A MiddleWeb Blog
We asked teacher educator and former Kansas TOY Curtis Chandler to write about Covid-19’s carryover lessons. Last week, he focused on the prime directive: “Teach what matters most.”
In Part 2, Curtis (a former tech integration coach) talks about the pandemic’s silver lining: a speed-up in the adoption of digital tools that promote student engagement and collaboration. So what do we do now? What tech do we keep and what do we put away?
Before the pandemic, the vast majority of classroom educators in the USA seemed to be at opposite ends of an instructional technology continuum.
On one side there were technophiles. These teachers loved and embraced technology—often to a fault. Their classrooms and lessons were inundated with multimedia and a virtual chest of shiny, digital tools that would rapidly fall out of favor…often before students even had a chance to master them.
In the technophile’s classroom, students felt as though the ground was continually shifting beneath them. It was not uncommon for them to spend as much time trying to figure out how to use the technophile’s new, chic tool/app as they did on the actual assignment. Such learning environments might have felt ‘in the know,’ but resulted in little-to-no evidence of impact on student success…particularly those kids who needed help the most (Wexler, 2019).
On the other end of the spectrum were teachers who were technophobes. These educators’ negative feelings and attitudes towards tech caused them to avoid (and even resist) the use of instructional technology (Bardakci & Ünver, 2020).
As a result, the technophobes forfeited valuable opportunities to streamline instruction and engage learners’ senses with a blend of print and digital resources. Their students, in turn, often missed out on chances to collaborate using a medium they love and connect with other’s ideas and perspectives.
A Practical Approach to Instructional Technology
One of the unexpected benefits of teaching during the pandemic was that it largely depolarized the use of instructional technology.
Technophobes were forced to step it up and develop new digital skill sets while technophiles learned quickly that they needed to be more deliberate, purposeful, and consistent in how they delivered instruction and supported students in learning.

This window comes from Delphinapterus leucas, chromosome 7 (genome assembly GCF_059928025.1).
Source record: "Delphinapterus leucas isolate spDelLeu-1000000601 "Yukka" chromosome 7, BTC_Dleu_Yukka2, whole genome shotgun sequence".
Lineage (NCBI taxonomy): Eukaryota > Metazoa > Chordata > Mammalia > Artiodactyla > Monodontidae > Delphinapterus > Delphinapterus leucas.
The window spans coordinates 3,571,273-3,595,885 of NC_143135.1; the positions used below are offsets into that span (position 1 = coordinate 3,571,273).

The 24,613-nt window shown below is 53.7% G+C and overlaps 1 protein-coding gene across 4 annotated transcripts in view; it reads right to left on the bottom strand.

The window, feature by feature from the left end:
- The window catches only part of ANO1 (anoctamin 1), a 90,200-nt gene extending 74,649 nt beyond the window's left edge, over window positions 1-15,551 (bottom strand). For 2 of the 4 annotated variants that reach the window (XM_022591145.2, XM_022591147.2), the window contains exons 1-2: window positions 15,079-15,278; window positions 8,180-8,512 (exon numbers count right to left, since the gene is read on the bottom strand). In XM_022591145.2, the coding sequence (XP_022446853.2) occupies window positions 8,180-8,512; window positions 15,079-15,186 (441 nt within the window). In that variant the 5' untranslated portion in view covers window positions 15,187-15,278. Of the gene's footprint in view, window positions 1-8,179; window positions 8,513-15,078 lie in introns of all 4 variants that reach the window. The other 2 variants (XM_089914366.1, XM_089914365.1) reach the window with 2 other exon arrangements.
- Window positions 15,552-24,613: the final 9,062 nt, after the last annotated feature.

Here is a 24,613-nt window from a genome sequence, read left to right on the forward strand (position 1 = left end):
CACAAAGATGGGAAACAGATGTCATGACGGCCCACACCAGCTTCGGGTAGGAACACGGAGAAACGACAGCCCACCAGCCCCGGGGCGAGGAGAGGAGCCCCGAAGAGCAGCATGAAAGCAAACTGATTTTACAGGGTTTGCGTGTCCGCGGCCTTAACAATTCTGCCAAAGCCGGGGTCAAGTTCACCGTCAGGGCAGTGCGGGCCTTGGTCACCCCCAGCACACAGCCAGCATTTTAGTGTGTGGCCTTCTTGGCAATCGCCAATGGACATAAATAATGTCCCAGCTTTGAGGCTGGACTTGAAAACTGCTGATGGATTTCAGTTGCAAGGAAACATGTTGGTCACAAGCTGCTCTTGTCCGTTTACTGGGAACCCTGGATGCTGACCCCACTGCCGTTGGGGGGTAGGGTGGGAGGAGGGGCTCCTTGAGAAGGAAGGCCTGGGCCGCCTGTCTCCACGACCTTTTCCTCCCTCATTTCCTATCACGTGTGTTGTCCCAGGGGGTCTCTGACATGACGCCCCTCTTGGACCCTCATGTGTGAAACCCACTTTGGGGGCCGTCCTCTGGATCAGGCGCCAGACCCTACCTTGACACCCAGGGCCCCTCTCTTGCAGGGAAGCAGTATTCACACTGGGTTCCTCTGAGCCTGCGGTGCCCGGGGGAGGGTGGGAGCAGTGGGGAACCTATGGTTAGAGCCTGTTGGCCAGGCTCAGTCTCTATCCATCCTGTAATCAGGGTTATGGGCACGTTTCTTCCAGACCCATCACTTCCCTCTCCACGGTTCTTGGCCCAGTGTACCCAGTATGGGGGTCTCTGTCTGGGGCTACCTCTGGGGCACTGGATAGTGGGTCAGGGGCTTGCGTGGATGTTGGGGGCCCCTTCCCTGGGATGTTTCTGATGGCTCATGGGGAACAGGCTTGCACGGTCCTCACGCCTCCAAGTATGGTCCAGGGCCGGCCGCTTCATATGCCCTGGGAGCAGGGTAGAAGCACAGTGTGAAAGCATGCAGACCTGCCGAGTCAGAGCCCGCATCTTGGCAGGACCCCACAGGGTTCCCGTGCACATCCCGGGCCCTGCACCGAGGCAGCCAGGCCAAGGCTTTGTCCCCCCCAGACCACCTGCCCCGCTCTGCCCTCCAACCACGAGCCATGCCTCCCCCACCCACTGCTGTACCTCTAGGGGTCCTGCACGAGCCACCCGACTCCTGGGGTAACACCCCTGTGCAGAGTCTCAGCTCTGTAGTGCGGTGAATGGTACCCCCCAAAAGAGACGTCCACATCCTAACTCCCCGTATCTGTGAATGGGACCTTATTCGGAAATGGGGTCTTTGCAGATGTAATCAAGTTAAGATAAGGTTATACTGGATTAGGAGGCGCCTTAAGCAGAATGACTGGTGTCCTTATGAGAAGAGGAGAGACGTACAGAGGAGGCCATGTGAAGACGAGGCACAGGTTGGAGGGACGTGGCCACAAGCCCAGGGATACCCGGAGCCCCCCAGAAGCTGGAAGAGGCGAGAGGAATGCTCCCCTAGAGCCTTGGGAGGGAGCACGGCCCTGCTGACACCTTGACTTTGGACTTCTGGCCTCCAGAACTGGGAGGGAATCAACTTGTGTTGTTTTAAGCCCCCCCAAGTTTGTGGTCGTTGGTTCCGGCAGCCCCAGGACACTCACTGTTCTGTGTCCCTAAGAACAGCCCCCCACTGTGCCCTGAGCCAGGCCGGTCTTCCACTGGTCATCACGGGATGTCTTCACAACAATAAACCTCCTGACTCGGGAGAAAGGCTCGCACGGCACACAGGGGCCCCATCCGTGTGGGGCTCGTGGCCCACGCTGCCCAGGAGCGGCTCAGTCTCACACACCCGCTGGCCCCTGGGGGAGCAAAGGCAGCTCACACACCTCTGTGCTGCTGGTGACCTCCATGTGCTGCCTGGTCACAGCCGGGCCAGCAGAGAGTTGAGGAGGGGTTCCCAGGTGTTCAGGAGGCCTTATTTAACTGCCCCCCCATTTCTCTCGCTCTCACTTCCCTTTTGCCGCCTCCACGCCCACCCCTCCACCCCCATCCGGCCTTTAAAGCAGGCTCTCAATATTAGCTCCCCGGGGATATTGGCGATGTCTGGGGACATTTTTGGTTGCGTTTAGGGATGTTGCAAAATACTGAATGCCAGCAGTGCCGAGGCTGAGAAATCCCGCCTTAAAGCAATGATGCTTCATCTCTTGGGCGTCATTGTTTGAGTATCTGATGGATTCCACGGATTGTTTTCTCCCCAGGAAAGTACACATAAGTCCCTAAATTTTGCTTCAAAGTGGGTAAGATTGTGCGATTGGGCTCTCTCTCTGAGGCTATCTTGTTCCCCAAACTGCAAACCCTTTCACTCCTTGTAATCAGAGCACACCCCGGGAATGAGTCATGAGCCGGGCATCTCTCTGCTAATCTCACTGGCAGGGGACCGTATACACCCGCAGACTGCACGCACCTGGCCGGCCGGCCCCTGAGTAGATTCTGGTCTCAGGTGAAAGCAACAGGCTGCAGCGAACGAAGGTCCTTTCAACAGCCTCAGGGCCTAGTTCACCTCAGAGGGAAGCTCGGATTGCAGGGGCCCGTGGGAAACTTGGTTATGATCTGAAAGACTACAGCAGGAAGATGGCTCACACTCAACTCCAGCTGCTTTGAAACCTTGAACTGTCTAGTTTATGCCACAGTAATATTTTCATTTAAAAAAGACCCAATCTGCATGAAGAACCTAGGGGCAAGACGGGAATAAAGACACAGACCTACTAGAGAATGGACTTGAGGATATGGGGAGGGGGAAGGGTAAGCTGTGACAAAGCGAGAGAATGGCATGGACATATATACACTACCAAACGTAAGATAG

Being catapulted into remote teaching/learning was frustrating and demoralizing for educators and their students. It was future shock at its most raw and unforeseen. However, some unexpected payoffs have emerged in the months since March 2020, included the following (Bushweller, 2020):
► Improved teacher attitudes towards and skills in instructional technology
► Educators with higher levels of experience troubleshooting technology
► A marked increase in school-provided personal devices
► Teacher movement towards a wider array of instructional methods
In other words, teacher technology use wasn’t the only thing to improve during the pandemic. Many educators also used the shift to distance and hybrid learning as an opportunity to develop a more robust and supportive teaching approach with their students.
The Lessons I Think are Keepers
Among the many emergency teaching tactics and strategies that surfaced during the pandemic, a handful of keepers should propel us into the start of the coming school year.
► Design instruction with your most struggling students in mind, rather than making them an afterthought. Doing so requires us to carefully craft and share quality examples, templates, and fast, focused feedback for each of our learners. Tools such as Kaienza, Floop, and Mote all are designed to provide feedback to students with a quicker turnaround time. Using these and other similar “just in time” tools will boost teaching and learning.